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What can I do with my degree?: Psychology

Studying psychology gives you a broad range of skills that span both science and the arts and opens up opportunities with a wide variety of employers

Job options

Jobs directly related to your degree include:

Jobs where your degree would be useful include:

Remember that many employers accept applications from graduates with any degree subject, so don't restrict your thinking to the jobs listed here. To find out what jobs would suit you, log in to My Prospects.

Work experience

Postgraduate training and study is a requirement to become a chartered psychologist. Due to course entry requirements, many psychology graduates spend a year or more getting work experience before embarking on postgraduate study.

It's a good idea to build up your work experience as soon as you can. You will usually need to work on a voluntary basis first to get enough experience to apply for a paid job.

The type of experience needed depends on the area of psychology you're interested in. Work as an assistant psychologist or in areas such as nursing, social work, mental health work, services for individuals with disabilities, mentoring young offenders and work in prisons, probation or social services is vital.

Experience as a research assistant is also relevant.

For educational psychology, experience of working with children in educational, childcare, or community settings is required. Although not essential, experience as a teacher is useful.

Experience in personnel/human resources and business/management is needed for those interested in occupational psychology.

Many psychology graduates choose to enter other career areas. Again, work or voluntary experience in your chosen field is important. This can include part-time work during your degree, summer placements and internships, as well as voluntary work and work shadowing.

Search for placements and find out more about work experience and internships.

Typical employers

Although some psychology graduates become professional psychologists, many others go on work in related fields.

A degree in psychology provides a useful foundation for a wide range of careers and employers.

Major employers of psychology graduates include:

  • the National Health Service;
  • local and national government;
  • schools, sixth form colleges and colleges of further education;
  • social services;
  • police forces, the National Probation Service and prisons;
  • human resources departments;
  • the media;
  • marketing companies;
  • financial organisations;
  • commercial and industrial companies.

Find information on employers in healthcare, teaching and education, marketing, advertising and PR, and other job sectors.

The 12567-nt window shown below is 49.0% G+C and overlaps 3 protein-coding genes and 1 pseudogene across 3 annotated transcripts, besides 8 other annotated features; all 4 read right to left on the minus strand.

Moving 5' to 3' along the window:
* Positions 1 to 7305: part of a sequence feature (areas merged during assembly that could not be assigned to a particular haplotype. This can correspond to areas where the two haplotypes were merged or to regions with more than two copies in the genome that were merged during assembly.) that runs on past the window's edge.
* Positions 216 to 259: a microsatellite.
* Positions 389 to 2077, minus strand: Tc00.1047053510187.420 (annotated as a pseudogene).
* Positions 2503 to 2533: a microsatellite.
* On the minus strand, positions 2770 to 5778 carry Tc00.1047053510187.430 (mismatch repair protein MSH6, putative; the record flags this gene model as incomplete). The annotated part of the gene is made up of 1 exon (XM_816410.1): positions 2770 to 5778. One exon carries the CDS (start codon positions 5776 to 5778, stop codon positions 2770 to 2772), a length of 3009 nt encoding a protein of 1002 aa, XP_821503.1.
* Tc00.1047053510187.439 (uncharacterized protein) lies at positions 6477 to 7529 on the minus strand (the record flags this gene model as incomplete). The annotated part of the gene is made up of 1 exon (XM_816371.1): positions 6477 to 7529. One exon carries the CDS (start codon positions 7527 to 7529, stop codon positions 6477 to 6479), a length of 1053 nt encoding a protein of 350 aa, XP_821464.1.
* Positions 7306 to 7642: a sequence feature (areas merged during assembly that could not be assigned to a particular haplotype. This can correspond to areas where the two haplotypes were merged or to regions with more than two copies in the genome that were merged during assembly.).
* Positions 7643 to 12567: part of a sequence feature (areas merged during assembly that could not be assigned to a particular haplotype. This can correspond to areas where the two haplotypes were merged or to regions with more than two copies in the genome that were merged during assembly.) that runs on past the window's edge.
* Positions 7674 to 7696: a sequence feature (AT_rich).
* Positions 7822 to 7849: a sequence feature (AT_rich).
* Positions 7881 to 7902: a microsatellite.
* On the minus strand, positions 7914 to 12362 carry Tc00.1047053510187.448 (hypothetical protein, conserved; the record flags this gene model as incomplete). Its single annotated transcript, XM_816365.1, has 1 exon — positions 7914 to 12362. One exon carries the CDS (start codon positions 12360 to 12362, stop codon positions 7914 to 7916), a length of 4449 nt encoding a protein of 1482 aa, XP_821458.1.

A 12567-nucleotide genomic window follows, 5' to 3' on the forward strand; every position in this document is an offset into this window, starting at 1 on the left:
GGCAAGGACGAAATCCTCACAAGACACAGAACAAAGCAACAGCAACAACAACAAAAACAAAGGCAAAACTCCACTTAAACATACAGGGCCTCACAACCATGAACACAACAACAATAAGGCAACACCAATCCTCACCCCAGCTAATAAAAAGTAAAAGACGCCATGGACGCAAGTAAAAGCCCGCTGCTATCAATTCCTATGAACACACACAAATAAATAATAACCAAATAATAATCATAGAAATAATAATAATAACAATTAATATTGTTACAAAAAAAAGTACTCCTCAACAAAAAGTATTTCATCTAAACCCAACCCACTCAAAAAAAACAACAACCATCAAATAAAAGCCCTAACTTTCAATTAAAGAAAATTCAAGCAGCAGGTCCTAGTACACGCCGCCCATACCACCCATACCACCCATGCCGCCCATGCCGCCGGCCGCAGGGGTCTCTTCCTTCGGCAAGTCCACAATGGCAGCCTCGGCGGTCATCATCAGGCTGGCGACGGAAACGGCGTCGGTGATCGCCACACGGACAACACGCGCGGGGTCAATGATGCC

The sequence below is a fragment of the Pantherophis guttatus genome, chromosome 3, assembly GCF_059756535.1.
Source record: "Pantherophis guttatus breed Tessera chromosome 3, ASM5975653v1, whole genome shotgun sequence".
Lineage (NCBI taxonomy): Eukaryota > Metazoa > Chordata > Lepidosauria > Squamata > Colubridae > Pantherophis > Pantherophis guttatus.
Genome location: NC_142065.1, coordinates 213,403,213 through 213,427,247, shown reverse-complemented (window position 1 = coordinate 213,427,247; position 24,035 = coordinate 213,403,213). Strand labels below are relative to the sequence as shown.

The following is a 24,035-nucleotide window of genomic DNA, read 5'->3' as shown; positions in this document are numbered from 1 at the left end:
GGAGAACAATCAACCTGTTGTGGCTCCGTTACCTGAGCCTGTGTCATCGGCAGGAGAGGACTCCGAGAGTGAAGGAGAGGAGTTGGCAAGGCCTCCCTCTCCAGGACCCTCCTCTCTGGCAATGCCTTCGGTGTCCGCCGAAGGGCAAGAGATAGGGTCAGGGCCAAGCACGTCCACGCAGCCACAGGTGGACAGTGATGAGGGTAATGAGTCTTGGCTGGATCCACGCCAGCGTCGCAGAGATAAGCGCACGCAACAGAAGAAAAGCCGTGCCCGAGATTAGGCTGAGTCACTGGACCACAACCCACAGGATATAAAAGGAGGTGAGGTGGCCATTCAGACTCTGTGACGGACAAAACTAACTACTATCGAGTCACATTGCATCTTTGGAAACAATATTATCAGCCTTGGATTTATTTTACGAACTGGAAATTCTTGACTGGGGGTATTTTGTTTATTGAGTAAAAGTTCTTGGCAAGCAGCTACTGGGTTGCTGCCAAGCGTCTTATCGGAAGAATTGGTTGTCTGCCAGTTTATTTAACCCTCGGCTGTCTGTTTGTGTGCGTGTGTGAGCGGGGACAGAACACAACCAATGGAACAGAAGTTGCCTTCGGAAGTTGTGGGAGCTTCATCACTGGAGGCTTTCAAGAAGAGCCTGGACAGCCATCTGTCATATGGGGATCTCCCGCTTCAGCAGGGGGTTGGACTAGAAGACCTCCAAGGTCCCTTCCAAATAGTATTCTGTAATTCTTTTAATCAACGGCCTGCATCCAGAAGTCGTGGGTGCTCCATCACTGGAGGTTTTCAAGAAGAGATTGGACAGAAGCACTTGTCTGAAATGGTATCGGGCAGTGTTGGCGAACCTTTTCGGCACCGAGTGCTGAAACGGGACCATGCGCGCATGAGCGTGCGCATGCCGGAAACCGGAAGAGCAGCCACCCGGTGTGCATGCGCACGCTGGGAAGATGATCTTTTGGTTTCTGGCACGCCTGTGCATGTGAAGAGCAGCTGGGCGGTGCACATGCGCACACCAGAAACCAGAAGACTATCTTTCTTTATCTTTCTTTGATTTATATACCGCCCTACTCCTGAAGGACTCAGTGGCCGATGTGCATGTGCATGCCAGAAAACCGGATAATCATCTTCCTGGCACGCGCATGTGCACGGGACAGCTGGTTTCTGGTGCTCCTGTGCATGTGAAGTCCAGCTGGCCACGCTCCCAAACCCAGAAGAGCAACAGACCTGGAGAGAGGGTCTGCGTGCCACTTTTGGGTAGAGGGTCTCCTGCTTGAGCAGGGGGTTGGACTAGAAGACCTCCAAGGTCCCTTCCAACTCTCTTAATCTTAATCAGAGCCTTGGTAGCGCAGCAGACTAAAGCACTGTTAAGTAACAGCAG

Skills for your CV

Transferable skills include:

  • written and verbal communication, including report writing and presentation;
  • information technology;
  • handling of data/statistics;
  • analytical research;
  • problem solving;
  • the ability to work in teams.

The scientific aspects of your psychology course, including the application of a reasoned approach, problem solving and manipulation of data, provide useful tools for careers in healthcare, law enforcement, finance, IT and research.

Your knowledge of human behaviour and motivation, ability to critically analyse a problem, formulate a considered response, create an argument and generate new ideas lend themselves well to careers in the creative industries, the legal sector, government administration and education.

Further study

Postgraduate study and training is essential if you want to become a chartered psychologist and to register as a practitioner psychologist with the Health & Care Professionals Council (HCPC).

Postgraduate study is available in areas such as clinical, counselling, educational, occupational, sport and exercise or forensic psychology.

Some graduates qualify as teachers as a route into educational psychology. Whilst a teaching qualification is not a requirement for this profession, it still provides useful relevant experience.

Psychology graduates who don't want to be a psychologist may choose to do a postgraduate qualification in their chosen career area, for example advertising, marketing, teaching or human resources

Some graduates go on to undertake research at Masters and PhD level in order to follow an academic career that combines research and teaching.

For more information on further study and to find a course that interests you, see Masters degrees and search postgraduate courses.

What do psychology graduates do?

Around two thirds of psychology graduates are in employment in the UK six months after graduating. The top ten occupations include HR and industrial relations officers, youth and community workers, and marketing associate professionals.

Almost a quarter of psychology graduates undertake further study or combine further study with work.

Graduate destinations for psychology
Destinations Percentage
Employed 62.9%
Further study 15.5%
Working and studying 9.6%
Unemployed 7.8%
Other 4.2%
Types of work entered in the UK
  Percentage
Retail, catering and bar work 18.7%
Caring and education work 17.2%
Legal, social and welfare 12.9%
Secretarial and numerical clerks 11.9%
Other occupations 39.3%
 

For a detailed breakdown of what psychology graduates are doing six months after graduation, see What Do Graduates Do?  

Graduate destinations data from the Higher Education Statistics Agency.

 
 
 
AGCAS
Written by AGCAS editors
Date: 
January 2015
 

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